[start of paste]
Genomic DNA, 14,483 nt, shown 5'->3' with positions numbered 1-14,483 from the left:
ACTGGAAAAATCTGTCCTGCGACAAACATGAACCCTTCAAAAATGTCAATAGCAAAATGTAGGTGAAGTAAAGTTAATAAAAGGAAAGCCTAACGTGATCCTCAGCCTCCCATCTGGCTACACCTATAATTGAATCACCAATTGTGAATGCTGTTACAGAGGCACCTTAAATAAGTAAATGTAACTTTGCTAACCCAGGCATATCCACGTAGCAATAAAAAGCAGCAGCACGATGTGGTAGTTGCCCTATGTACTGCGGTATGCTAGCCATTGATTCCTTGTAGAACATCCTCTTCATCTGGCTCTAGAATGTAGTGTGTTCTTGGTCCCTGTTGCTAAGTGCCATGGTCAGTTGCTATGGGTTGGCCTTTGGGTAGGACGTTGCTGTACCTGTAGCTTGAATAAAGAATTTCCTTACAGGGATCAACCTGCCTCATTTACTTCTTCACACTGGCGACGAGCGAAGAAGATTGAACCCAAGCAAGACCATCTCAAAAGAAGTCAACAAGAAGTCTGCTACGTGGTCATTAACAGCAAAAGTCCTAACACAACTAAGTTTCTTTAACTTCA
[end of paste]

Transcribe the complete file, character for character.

Genomic DNA, 14,483 nt, shown 5'->3' with positions numbered 1-14,483 from the left:
ACTGGAAAAATCTGTCCTGCGACAAACATGAACCCTTCAAAAATGTCAATAGCAAAATGTAGGTGAAGTAAAGTTAATAAAAGGAAAGCCTAACGTGATCCTCAGCCTCCCATCTGGCTACACCTATAATTGAATCACCAATTGTGAATGCTGTTACAGAGGCACCTTAAATAAGTAAATGTAACTTTGCTAACCCAGGCATATCCACGTAGCAATAAAAAGCAGCAGCACGATGTGGTAGTTGCCCTATGTACTGCGGTATGCTAGCCATTGATTCCTTGTAGAACATCCTCTTCATCTGGCTCTAGAATGTAGTGTGTTCTTGGTCCCTGTTGCTAAGTGCCATGGTCAGTTGCTATGGGTTGGCCTTTGGGTAGGACGTTGCTGTACCTGTAGCTTGAATAAAGAATTTCCTTACAGGGATCAACCTGCCTCATTTACTTCTTCACACTGGCGACGAGCGAAGAAGATTGAACCCAAGCAAGACCATCTCAAAAGAAGTCAACAAGAAGTCTGCTACGTGGTCATTAACAGCAAAAGTCCTAACACAACTAAGTTTCTTTAACTTCA